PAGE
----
09/16/2003 12:00AM

Super Derby deja vu for Dollase

Ten Most Wanted comes into the Super Derby off an impressive win in the Travers. Trainer Wally Dollase pulled off a Travers-Super Derby double with Deputy Commander in 1997.

BOSSIER CITY, La. - Trainer Wally Dollase has been down this road before. In 1997, he brought Travers winner Deputy Commander to Louisiana Downs and won the Super Derby. Saturday, he will try and pull off the same double with Deputy Commander's best son, Ten Most Wanted.

Based at Hollywood Park, Ten Most Wanted is expected to go favored in the Grade 2, $500,000 Super Derby over Soto, the undefeated winner of the Grade 3 West Virginia Derby.

Following his three-length win in the Super Derby, Deputy Commander went on to finish second to Skip Away in the 1997 Breeders' Cup Classic at Hollywood Park. Ten Most Wanted could try to one-up his old man next month at Santa Anita.

"If he ran real good in the Super Derby, he would probably run in the Breeders' Cup Classic, especially since it's in our own backyard," said Dollase, 66.

But for now the focus is on the Super Derby. And focus is something Ten Most Wanted did with aplomb last out in the $1 million Travers, when he added blinkers. He stalked a hot pace, and cruised to an easy 4 1/2-length win over Peace Rules.

"He ran a brilliant race in the Travers," said Pat Day, regular rider of Ten Most Wanted.

But it wasn't just the equipment change that accounted for Ten Most Wanted's dominating performance, according to both Day and Dollase. Ten Most Wanted is a blossoming horse, and is still maturing despite a resume that already includes a four-length win the Grade 2 Illinois Derby and a second-place finish to Empire Maker in the Belmont Stakes.

"He really seems to be getting the hang of what's required of him, and his mind and his body have started to come together," said Day. "I felt early on he would be better later in the year, and possibly not at his very best until 4."

Day first rode Ten Most Wanted in March in the Grade 3 El Camino Real Derby at Golden Gate Fields.

"The first time I'd seen him was in northern California, and I was struck by his physical presence," he said. "He's a grand-looking individual, bright of eye, and he carries himself well physically."

Ten Most Wanted finished third that afternoon, and from the El Camino to the Illinois Derby, Day saw a "dramatic change" in the colt. He believes Ten Most Wanted has continued to make progress from race to race since, and that is a sentiment shared by many connected with the colt.

"I don't think we've seen his best," said Michael Jarvis, one of 11 partners in Ten Most Wanted. "He keeps getting bigger. According to Wally's daughter Aimee, he's bigger now than he was for the Travers. He's taller, stronger, and more mature. I think he's getting more powerful."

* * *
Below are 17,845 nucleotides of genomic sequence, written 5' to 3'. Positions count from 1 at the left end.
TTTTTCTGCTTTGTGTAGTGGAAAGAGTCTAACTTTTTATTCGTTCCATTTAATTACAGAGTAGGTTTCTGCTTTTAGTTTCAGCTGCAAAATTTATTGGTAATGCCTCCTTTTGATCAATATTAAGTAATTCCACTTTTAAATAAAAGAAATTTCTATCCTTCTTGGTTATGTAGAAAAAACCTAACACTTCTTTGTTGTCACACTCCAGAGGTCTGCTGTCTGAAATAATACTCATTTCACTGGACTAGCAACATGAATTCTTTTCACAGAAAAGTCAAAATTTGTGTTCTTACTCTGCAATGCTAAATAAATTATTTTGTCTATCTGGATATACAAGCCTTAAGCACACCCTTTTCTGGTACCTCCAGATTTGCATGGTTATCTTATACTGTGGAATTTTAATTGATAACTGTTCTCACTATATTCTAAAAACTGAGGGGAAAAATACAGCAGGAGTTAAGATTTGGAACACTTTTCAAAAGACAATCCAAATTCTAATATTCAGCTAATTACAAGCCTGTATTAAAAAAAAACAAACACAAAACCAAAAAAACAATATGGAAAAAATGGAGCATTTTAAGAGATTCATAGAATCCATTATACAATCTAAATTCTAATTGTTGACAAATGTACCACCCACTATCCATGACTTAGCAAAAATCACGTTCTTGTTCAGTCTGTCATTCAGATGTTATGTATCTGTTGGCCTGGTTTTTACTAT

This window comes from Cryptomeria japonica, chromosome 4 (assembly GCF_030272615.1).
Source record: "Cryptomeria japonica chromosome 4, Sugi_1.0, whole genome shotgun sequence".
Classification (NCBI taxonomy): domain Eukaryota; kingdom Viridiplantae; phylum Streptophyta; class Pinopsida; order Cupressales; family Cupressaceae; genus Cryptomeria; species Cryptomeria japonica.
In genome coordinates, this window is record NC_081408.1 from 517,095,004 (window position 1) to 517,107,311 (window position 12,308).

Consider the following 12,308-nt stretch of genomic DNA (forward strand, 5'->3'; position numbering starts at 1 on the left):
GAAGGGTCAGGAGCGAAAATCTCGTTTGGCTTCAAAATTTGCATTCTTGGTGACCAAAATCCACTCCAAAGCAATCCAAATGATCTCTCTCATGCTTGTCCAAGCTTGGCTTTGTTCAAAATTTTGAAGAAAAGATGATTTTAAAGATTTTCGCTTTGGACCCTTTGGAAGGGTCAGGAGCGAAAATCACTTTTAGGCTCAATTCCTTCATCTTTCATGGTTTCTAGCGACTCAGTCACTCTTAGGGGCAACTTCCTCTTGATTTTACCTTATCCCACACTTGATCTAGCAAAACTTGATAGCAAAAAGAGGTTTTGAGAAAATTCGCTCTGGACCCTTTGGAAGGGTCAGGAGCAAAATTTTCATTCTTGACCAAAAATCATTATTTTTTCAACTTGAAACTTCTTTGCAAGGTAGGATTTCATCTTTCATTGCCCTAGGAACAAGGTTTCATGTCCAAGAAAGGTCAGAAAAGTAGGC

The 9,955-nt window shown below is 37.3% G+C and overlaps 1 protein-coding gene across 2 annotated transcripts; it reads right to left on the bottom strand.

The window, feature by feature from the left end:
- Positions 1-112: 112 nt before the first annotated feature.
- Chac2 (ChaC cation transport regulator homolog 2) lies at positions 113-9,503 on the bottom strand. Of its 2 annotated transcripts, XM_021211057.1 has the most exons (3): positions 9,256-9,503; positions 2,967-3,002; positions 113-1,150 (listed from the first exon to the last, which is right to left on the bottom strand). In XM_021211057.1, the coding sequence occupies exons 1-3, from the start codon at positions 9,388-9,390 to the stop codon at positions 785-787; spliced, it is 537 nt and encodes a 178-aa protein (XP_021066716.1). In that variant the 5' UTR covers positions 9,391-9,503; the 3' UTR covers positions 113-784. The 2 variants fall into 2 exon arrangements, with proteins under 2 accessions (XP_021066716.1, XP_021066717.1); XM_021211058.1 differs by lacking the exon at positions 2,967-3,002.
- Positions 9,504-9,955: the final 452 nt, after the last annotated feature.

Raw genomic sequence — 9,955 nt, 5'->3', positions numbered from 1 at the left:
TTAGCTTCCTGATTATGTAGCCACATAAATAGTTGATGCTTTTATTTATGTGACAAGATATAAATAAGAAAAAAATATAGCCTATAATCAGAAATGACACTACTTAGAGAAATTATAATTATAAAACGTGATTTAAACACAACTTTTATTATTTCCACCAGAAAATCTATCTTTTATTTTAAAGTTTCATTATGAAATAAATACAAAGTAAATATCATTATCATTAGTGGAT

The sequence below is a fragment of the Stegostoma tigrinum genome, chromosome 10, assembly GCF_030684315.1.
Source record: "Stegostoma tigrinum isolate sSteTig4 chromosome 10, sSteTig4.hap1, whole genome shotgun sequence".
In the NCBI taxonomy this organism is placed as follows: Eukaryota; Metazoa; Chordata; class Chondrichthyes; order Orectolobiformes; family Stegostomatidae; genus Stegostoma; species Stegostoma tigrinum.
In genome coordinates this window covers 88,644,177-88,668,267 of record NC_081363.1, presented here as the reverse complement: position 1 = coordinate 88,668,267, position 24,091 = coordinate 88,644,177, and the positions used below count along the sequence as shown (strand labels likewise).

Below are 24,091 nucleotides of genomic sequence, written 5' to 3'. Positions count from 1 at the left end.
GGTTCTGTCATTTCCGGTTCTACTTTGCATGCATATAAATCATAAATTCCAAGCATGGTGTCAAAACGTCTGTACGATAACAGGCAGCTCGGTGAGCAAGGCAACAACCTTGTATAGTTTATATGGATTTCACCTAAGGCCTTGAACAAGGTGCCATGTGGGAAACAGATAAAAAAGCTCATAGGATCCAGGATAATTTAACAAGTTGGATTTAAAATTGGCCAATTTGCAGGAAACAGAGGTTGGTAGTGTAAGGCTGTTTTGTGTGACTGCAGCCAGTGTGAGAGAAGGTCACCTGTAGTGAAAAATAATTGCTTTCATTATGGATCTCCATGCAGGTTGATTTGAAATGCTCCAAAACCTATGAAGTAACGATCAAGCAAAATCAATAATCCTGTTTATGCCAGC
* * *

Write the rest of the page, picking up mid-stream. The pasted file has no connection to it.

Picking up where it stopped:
Dollase, who is also a partner in the colt, has seen continual improvement from Ten Most Wanted.

"Every race he gets better, in my opinion, unless he has bad luck," he said. "And the farther the better. He will get a mile and a half. Stamina is one of his fortes. That's one of the best things he has going for him."

Ten Most Wanted also has his sire's speed, looks, and mind, said Dollase. The trainer selected both as 2-year-olds at auction. He picked out Deputy Commander, who earned $1.9 million in his career, for $205,000 at Barretts, and Ten Most Wanted, who has earned $1.2 million, for $145,000 at Fasig-Tipton.

"They both look a lot alike," said Dollase, who purchased a Deputy Commander yearling at Keeneland on Sunday. "They are both big, strong horses. Not heavy horses, but tall and very impressive individuals. [Deputy Commander] really stamped his son. They both have the same star on their forehead, and as far as mental, both are very aggressive, but smart."

Ten Most Wanted's campaign has also closely mirrored that of Deputy Commander. Both finished second in the Grade 2 Swaps at Hollywood Park, then made equipment changes and headed east and won the Travers.

"There's only so many 3-year-old races once you know you have a good one that can get the distance," said Dollase. "[The schedule] worked good with Deputy Commander, and it's worked quite well with Ten Most Wanted."

Ten Most Wanted has held his form in top-class company all year, and his effort in the Illinois Derby on April 5 made him a much-talked-about horse going into this year's Kentucky Derby.

"There wasn't a horse in Kentucky training any better than him," said Day.

But Ten Most Wanted encountered costly trouble at the start of the Derby. Day said he stumbled while in an unusual position, and bumped with another rival. The next morning, Ten Most Wanted couldn't even jog, said Dollase.

It was determined his back was misaligned, and a chiropractor was called in to work on him. Ten Most Wanted returned to action in the Belmont and finished a strong second. In his next start, he was beaten a head by During in the Swaps. French cup blinkers were added for the Travers.

Following the Travers win, the decision was made to keep Ten Most Wanted with straight 3-year-olds and point for the Super Derby, said Jarvis. He expects most, if not all, of the Southern California-based partners in Ten Most Wanted to travel to Louisiana Downs on Saturday.

"I think virtually everybody in our partnership looks at this the way I look at it," said Jarvis, who also owned a piece of Deputy Commander. "We're so fortunate to have a horse that is this good, you want to get everything you can get out of it. You never know if it's going to happen again."

And so, while Ten Most Wanted might be that horse of a lifetime for some of the partners, they can take comfort in the fact that Wally Dollase is charting their course. After all, he has been down this road before.